I was wrong.

Filmed in and around the small town of Edinboro, Pennsylvania, this cut-rate Kringle counterpart was the abnormal brainchild of co-writer/producer/director/editor/cinematographer Jason Hull, whose name actually appears eleven times in the painfully slow credit crawl that tacks ten minutes onto the slender running time. Of course, I would expect nothing less from a multi-hyphenate who got his start as associate producer and location manager on 2006's Curse of the Wolf, one of the worst werewolf films I've ever had the misfortune to see. It's in good company, though, because hooves down, this is the worst Krampus movie I've ever seen. (Granted, I have yet to see 2015's Krampus: The Reckoning, but that subtitle is sufficient to deter me.)

The plot, such as it is, revolves around defective police detective Jeremy Duffin (co-writer/executive producer/assistant director/set decorator A.J. Leslie), who's been obsessed with catching the Krampus ever since he narrowly escaped its clutches as a naughty little boy in 1983. With the blessing of his gruff captain (second-billed Richard Goteri, who's been in some real movies), Jeremy recruits two of the force's finest for a Krampus hunting trip that ends with one of them getting his face stomped in, the other bludgeoned to death, and the captain demanding Jeremy's gun and badge because that scene (one of only three Goteri gets) is mandatory. Meanwhile, Krampus gets his marching orders directly from Santa Claus (Paul Ferm, who gets the "introducing" credit), and wouldn't you know it? Jeremy's darling daughter has been bumped to the top of the list -- and for good reason as we eventually learn. Also meanwhile, a child rapist (top-billed Bill Oberst, Jr., who likewise has been in real movies) is on the loose and out to get Jeremy -- through his family if need be. By the time Hull, Leslie, and co-writer/executive producer/assistant director/set decorator Darin Foltz transformed Krampus into a catchphrase generator, I was more than ready for it to be over, so I was pleased when the credits rolled at the 73-minute mark. I fear what's to come, though, since they've already wrapped the sequel, Krampus: The Devil Returns, due out this fall. Maybe this time they sprung for better-quality rubber monster gloves.
Wednesday, August 10th, 2016
10:45 am
I thought this was supposed to be a comedy. That was the most horrifying thing I've ever seen.
Two years after his Ingmar Bergman simulacrum Interiors, Woody Allen made his first genuine drama with 1980's Stardust Memories. (Manhattan has its serious moments, but I would still primarily classify it as a comedy.) Channeling his inner Fellini, Allen uses every trick in his arsenal and, along with cinematographer Gordon Willis and editor Susan E. Morse, forges some new ones to tell the story of depressive director Sandy Bates, whose studio is freaking out because he just delivered his most downbeat, arty, and frankly uncommercial film after a string of well-received, hugely successful comedies. While the nervous executives (whose ranks include an uncredited Laraine Newman) exhort him to soften his ending and his scatterbrained secretary (an uncredited Louise Lasser) fails to keep his schedule straight, Sandy heads off to a film retrospective where he is to be the guest of honor, fielding asinine questions (occasionally alongside his frequent co-star, played by his frequent co-star Tony Roberts) and fending off his overzealous fans. What Sandy has on his mind the most, though, are the various women in (and out of) his life.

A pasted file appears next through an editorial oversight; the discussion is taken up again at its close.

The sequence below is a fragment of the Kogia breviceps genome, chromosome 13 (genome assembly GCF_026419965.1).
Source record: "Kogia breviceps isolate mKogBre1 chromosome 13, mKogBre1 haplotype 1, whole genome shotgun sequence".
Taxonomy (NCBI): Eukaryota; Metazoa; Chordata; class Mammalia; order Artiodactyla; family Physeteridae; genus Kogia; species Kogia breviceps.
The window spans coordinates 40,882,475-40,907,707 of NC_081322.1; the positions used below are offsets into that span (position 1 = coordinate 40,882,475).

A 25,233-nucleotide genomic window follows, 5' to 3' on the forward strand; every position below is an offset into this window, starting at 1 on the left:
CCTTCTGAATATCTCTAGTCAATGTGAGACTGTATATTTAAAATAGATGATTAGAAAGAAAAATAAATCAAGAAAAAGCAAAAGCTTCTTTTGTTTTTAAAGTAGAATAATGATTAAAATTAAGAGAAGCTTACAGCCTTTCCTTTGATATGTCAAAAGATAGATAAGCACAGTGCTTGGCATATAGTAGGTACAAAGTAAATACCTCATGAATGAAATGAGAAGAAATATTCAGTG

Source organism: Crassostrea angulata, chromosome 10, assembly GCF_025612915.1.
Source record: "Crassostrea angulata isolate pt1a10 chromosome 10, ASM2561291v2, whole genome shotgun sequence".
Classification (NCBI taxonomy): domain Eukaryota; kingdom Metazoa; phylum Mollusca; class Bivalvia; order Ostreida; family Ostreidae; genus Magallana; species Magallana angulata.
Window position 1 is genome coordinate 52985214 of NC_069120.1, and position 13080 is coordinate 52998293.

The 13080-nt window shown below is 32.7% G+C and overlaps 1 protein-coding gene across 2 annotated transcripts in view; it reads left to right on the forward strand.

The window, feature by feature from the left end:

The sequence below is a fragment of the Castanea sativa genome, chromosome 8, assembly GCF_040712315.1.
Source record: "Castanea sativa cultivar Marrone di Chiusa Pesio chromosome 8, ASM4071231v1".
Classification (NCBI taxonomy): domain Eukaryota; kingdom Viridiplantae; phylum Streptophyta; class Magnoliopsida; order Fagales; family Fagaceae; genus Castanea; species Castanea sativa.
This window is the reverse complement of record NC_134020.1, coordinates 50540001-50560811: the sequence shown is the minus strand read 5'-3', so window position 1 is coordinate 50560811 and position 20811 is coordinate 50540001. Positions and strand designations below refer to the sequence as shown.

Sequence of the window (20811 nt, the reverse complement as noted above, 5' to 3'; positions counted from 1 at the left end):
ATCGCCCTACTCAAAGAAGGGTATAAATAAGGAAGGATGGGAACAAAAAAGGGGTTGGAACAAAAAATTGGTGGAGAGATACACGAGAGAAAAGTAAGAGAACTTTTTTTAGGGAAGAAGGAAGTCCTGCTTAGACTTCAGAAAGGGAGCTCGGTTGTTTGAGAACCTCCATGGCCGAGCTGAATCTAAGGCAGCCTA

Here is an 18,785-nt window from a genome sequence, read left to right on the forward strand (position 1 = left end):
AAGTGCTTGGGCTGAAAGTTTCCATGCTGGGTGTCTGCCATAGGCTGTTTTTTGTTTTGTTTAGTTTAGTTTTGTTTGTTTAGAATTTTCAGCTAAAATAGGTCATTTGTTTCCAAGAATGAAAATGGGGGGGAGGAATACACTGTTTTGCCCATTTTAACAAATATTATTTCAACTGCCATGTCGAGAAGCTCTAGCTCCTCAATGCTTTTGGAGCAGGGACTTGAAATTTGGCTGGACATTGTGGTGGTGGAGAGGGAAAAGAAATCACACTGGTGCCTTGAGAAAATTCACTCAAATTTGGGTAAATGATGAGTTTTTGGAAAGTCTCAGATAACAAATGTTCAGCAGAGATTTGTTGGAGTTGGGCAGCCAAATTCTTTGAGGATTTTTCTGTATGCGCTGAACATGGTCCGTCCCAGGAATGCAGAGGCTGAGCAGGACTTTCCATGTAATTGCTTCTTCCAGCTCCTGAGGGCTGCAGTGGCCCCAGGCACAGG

Foremost among them is troubled actress Dorrie (Charlotte Rampling), his one-time leading lady both on and off the screen whose emotional instability spelled doom for their personal and professional relationships. She is so much in his thoughts, in fact -- as evidenced by the fact that she's the subject of the first of his many waking reveries -- that Sandy doesn't blink when he finds her counterpart in neurotic violinist Daisy (Jessica Harper), who's there with her husband, a screenwriting professor who, like most of the weekend's attendees, wants something from him. Lastly, there's his current lover, Isobel (Marie-Christine Barrault), a Frenchwoman with two young children who represents the kind of sane, stable woman he's resisted settling down with all these years. Even when Isobel comes out to visit him, having been summoned by the overwhelmed Sandy, it's Daisy that he takes to a repertory screening of The Bicycle Thief that just happens to be playing in town, and she's also the one with him when his car breaks down and they come upon a gathering of UFO freaks who are indistinguishable from the ones at the film festival just down the road. It's telling, though, that he's all alone when he has his close encounter with the aliens who tell him how best to serve his fellow man. Naturally, this is another one of his fantasies, as is his paranoid delusion that he's been shot by one of his crazed fans, which eerily predicts John Lennon's assassination just a few months after the film's release. The subsequent reveal that Sandy won his Academy Award for literally playing God -- in spite of his voice being dubbed -- is perhaps the best joke in a film that hasn't been too concerned with making them. Just goes to show that Allen wasn't as convinced as Sandy that the road to profundity could only paved in portentous pronouncements.